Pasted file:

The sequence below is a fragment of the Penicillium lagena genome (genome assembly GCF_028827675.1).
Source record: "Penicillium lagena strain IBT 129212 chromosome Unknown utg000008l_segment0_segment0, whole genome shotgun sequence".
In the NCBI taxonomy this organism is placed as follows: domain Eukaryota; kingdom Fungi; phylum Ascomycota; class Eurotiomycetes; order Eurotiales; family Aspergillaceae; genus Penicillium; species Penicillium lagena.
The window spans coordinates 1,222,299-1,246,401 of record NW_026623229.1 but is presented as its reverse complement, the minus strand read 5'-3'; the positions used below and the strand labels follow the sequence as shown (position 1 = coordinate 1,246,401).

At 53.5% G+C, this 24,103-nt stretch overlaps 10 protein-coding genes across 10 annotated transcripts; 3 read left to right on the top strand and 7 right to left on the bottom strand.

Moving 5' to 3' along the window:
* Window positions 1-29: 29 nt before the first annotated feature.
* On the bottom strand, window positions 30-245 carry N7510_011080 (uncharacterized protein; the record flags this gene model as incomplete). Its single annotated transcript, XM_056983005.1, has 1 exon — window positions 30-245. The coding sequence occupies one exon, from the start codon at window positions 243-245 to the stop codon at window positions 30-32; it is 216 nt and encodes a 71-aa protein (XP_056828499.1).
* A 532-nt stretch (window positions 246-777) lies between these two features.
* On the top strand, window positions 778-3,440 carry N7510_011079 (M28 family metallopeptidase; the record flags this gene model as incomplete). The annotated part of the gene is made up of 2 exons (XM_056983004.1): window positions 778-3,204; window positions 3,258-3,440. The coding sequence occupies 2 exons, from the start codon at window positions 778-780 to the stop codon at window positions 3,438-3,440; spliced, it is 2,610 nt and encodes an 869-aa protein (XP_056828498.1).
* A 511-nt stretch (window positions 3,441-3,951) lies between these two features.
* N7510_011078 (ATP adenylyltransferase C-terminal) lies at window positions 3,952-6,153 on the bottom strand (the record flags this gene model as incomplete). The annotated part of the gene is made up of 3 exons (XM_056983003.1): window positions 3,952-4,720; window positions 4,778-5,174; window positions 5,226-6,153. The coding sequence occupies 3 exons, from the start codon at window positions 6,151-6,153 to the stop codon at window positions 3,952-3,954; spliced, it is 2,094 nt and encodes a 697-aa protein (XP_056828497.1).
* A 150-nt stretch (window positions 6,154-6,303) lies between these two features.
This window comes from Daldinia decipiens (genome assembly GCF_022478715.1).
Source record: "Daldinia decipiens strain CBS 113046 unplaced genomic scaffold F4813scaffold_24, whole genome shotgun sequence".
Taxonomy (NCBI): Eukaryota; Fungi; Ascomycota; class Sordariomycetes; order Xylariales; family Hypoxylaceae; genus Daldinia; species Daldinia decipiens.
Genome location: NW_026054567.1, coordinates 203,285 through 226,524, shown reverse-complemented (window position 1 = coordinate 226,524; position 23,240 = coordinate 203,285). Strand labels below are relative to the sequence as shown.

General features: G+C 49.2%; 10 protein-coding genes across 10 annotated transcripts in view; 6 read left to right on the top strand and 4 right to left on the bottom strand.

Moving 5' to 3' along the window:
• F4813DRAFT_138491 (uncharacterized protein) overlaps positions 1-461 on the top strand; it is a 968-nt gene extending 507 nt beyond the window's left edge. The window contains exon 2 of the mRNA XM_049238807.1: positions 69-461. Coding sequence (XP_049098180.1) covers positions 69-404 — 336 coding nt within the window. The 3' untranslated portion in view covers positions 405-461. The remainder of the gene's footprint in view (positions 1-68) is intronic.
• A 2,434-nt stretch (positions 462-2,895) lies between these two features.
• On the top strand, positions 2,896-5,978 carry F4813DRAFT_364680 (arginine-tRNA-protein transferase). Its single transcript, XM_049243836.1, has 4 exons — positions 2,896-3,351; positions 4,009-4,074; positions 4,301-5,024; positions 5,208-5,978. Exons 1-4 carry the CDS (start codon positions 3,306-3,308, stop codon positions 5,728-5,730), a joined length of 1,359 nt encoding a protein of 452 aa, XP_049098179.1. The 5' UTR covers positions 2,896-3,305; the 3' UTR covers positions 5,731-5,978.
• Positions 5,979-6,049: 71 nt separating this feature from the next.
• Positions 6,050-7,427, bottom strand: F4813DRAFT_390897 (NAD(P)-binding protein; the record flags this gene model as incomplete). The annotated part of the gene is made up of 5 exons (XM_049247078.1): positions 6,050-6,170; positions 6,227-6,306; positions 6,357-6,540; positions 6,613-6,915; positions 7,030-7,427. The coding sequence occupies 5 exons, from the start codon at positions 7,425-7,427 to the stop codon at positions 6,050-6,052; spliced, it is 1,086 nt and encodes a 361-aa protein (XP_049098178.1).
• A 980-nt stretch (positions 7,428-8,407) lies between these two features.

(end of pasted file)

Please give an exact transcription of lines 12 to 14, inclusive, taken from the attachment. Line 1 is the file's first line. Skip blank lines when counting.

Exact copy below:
* N7510_011078 (ATP adenylyltransferase C-terminal) lies at window positions 3,952-6,153 on the bottom strand (the record flags this gene model as incomplete). The annotated part of the gene is made up of 3 exons (XM_056983003.1): window positions 3,952-4,720; window positions 4,778-5,174; window positions 5,226-6,153. The coding sequence occupies 3 exons, from the start codon at window positions 6,151-6,153 to the stop codon at window positions 3,952-3,954; spliced, it is 2,094 nt and encodes a 697-aa protein (XP_056828497.1).
* A 150-nt stretch (window positions 6,154-6,303) lies between these two features.
This window comes from Daldinia decipiens (genome assembly GCF_022478715.1).